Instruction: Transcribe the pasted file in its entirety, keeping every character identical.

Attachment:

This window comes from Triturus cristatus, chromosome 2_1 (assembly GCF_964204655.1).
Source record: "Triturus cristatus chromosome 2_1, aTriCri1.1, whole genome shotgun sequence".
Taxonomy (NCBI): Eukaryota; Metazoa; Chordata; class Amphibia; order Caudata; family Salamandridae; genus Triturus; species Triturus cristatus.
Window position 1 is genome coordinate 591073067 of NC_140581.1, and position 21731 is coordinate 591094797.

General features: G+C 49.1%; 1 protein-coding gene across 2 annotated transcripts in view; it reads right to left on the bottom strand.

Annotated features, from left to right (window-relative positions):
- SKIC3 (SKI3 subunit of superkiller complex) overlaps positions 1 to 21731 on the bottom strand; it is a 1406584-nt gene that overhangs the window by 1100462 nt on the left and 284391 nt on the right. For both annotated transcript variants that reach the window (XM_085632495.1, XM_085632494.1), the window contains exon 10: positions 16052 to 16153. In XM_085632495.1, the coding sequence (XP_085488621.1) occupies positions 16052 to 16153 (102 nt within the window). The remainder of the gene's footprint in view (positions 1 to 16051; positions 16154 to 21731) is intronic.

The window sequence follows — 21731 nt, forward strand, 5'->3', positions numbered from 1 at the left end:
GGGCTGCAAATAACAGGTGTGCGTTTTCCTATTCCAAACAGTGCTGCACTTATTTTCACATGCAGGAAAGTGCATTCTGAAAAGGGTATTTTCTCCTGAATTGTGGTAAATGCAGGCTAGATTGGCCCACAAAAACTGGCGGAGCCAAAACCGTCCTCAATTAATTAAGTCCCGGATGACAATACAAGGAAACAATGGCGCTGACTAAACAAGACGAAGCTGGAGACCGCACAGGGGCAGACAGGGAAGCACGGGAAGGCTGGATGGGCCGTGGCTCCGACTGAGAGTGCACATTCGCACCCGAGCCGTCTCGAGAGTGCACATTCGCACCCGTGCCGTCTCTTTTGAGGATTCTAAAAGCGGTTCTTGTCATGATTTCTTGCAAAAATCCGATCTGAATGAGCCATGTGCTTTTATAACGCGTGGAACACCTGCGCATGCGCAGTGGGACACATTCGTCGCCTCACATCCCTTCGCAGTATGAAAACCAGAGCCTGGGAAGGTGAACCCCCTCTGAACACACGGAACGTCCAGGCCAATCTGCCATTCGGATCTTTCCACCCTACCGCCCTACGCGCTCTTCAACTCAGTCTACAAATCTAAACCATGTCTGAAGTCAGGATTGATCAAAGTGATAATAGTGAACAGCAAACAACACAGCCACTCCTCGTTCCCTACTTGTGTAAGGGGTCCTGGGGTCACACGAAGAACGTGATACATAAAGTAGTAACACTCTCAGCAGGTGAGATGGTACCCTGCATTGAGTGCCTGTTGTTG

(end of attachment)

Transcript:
This window comes from Triturus cristatus, chromosome 2_1 (assembly GCF_964204655.1).
Source record: "Triturus cristatus chromosome 2_1, aTriCri1.1, whole genome shotgun sequence".
Taxonomy (NCBI): Eukaryota; Metazoa; Chordata; class Amphibia; order Caudata; family Salamandridae; genus Triturus; species Triturus cristatus.
Window position 1 is genome coordinate 591073067 of NC_140581.1, and position 21731 is coordinate 591094797.

General features: G+C 49.1%; 1 protein-coding gene across 2 annotated transcripts in view; it reads right to left on the bottom strand.

Annotated features, from left to right (window-relative positions):
- SKIC3 (SKI3 subunit of superkiller complex) overlaps positions 1 to 21731 on the bottom strand; it is a 1406584-nt gene that overhangs the window by 1100462 nt on the left and 284391 nt on the right. For both annotated transcript variants that reach the window (XM_085632495.1, XM_085632494.1), the window contains exon 10: positions 16052 to 16153. In XM_085632495.1, the coding sequence (XP_085488621.1) occupies positions 16052 to 16153 (102 nt within the window). The remainder of the gene's footprint in view (positions 1 to 16051; positions 16154 to 21731) is intronic.

The window sequence follows — 21731 nt, forward strand, 5'->3', positions numbered from 1 at the left end:
GGGCTGCAAATAACAGGTGTGCGTTTTCCTATTCCAAACAGTGCTGCACTTATTTTCACATGCAGGAAAGTGCATTCTGAAAAGGGTATTTTCTCCTGAATTGTGGTAAATGCAGGCTAGATTGGCCCACAAAAACTGGCGGAGCCAAAACCGTCCTCAATTAATTAAGTCCCGGATGACAATACAAGGAAACAATGGCGCTGACTAAACAAGACGAAGCTGGAGACCGCACAGGGGCAGACAGGGAAGCACGGGAAGGCTGGATGGGCCGTGGCTCCGACTGAGAGTGCACATTCGCACCCGAGCCGTCTCGAGAGTGCACATTCGCACCCGTGCCGTCTCTTTTGAGGATTCTAAAAGCGGTTCTTGTCATGATTTCTTGCAAAAATCCGATCTGAATGAGCCATGTGCTTTTATAACGCGTGGAACACCTGCGCATGCGCAGTGGGACACATTCGTCGCCTCACATCCCTTCGCAGTATGAAAACCAGAGCCTGGGAAGGTGAACCCCCTCTGAACACACGGAACGTCCAGGCCAATCTGCCATTCGGATCTTTCCACCCTACCGCCCTACGCGCTCTTCAACTCAGTCTACAAATCTAAACCATGTCTGAAGTCAGGATTGATCAAAGTGATAATAGTGAACAGCAAACAACACAGCCACTCCTCGTTCCCTACTTGTGTAAGGGGTCCTGGGGTCACACGAAGAACGTGATACATAAAGTAGTAACACTCTCAGCAGGTGAGATGGTACCCTGCATTGAGTGCCTGTTGTTG